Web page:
Virginia residents may remember how the 55-mph speed limit was abolished in 1995. Since then, 41 states have increased their speed limit to at least 70 mph on the highway with seven states adopting an 80-mph speed limit on some of their highways. Six states have increased the speed limit since 2013.
The Insurance Institute for Highway Safety has linked this increase in speed limits to a rise in car crash fatalities. After analyzing traffic fatality data from 1993 to 2017 (and controlling for factors like young drivers and seatbelt use), it concluded that 36,760 more fatalities arose than would have been expected if the speed limits did not go up. Every five-mph increase raised the number of roadway fatalities by 8.5 percent.
Car crash fatality numbers are lower than it was in 1993, but they are still high and continue to increase after a low in 2011. If the speed limits had been kept as they were in 1993, about 1,900 fatalities would have been prevented in 2017 alone. Besides speed, drunk driving and seatbelt neglect are major factors in accident rates.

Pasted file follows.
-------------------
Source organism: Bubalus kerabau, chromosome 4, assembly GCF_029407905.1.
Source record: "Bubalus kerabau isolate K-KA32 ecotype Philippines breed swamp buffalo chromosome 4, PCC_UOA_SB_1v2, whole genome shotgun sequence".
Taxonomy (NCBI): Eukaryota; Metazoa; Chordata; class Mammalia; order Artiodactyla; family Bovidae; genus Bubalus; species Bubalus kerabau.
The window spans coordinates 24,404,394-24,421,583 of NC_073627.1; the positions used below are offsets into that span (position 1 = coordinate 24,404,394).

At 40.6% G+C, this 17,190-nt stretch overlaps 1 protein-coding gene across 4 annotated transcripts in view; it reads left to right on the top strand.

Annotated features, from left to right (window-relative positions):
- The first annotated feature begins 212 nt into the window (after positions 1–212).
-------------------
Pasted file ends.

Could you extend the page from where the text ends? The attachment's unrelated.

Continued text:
Those who oppose lower speed limits say drivers lose precious time. However, the IIHS study's author calls the difference negligible. A driver taking a 100-mile trip, for example, saves only six-and-a-half minutes by driving 70 mph instead of 65 mph.
Speeding is a frequent factor in motor vehicle accidents and a common form of negligence. Those who are the victims of a speeding driver may be able to file a personal injury claim and be reimbursed for their losses, including medical expenses and pain and suffering. Such a claim will be filed against the guilty driver's auto insurance company. Victims might want a lawyer to handle settlement negotiations. If these fall through, the lawyer may take the case to court.